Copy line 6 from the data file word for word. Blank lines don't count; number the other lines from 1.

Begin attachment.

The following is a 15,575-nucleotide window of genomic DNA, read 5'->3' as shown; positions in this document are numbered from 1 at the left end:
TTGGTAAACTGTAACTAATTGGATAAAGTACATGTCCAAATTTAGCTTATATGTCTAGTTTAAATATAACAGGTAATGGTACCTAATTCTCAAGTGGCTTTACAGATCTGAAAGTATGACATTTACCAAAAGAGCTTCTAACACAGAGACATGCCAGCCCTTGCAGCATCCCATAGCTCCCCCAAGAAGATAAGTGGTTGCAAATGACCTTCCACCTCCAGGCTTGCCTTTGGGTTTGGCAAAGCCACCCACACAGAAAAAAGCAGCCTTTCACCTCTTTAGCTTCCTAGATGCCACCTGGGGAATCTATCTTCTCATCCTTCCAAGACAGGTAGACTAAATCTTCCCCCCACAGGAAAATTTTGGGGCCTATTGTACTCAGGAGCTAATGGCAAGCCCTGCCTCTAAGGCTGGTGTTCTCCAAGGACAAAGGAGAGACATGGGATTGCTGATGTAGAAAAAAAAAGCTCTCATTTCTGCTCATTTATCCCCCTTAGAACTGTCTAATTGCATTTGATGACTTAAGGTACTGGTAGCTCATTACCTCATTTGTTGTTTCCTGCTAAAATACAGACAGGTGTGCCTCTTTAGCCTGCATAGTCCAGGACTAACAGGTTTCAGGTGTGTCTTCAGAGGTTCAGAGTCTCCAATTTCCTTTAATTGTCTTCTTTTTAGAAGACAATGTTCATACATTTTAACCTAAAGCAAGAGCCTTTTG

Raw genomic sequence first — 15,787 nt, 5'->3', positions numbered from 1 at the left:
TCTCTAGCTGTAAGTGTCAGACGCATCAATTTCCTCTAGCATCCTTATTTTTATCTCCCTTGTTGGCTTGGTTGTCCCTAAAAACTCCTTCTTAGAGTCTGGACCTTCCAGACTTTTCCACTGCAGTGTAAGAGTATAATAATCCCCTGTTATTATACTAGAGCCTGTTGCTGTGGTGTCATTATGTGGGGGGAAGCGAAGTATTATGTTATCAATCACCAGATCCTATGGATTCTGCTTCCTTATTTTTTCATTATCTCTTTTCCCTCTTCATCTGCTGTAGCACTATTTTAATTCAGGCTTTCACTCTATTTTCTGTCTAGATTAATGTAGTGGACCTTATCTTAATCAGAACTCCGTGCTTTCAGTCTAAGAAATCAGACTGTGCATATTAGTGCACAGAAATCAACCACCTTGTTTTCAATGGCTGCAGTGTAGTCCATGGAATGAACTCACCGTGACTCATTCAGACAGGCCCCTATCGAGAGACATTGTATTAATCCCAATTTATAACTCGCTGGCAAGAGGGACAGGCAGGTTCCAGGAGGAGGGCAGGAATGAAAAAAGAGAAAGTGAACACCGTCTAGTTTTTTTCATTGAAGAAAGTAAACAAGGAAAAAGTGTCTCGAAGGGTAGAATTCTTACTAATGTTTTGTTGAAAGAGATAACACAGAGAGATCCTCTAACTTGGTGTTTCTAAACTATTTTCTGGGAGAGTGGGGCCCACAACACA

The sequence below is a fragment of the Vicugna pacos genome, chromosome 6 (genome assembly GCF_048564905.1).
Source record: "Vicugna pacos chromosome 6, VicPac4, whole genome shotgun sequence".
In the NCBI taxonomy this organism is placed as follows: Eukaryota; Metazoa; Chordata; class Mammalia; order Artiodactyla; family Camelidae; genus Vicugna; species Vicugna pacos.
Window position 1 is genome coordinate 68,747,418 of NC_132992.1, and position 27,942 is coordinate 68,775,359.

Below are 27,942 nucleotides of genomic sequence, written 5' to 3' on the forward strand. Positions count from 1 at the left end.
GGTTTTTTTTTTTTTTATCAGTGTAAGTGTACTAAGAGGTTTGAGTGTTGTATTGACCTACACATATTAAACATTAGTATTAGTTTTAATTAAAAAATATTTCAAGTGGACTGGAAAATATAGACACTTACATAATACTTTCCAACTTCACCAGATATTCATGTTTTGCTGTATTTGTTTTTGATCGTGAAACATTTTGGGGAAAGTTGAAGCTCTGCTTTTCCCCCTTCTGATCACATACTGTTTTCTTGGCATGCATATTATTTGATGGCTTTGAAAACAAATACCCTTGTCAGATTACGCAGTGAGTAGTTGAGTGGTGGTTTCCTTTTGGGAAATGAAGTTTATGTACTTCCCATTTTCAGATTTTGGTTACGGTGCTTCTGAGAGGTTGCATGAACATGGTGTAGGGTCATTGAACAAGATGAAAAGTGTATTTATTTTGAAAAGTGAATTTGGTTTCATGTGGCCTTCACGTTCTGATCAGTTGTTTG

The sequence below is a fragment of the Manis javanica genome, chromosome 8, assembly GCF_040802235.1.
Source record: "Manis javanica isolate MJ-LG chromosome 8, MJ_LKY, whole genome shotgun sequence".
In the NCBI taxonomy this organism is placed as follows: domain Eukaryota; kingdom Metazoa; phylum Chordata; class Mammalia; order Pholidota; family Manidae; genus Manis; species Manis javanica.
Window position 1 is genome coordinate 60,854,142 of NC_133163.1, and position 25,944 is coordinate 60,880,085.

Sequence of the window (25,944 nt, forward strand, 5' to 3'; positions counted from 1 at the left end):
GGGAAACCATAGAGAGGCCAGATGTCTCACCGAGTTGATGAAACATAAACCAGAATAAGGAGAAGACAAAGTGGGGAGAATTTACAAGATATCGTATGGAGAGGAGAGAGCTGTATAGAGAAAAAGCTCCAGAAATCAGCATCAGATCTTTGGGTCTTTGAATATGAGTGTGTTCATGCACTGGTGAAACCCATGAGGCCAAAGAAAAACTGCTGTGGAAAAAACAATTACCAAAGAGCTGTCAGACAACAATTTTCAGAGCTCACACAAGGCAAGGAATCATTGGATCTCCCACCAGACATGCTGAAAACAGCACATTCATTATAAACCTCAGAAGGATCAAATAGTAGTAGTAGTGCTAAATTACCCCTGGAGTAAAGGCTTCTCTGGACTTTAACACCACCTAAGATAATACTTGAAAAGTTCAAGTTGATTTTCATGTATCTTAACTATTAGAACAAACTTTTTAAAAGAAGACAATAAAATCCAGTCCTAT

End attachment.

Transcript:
Source record: "Vicugna pacos chromosome 6, VicPac4, whole genome shotgun sequence".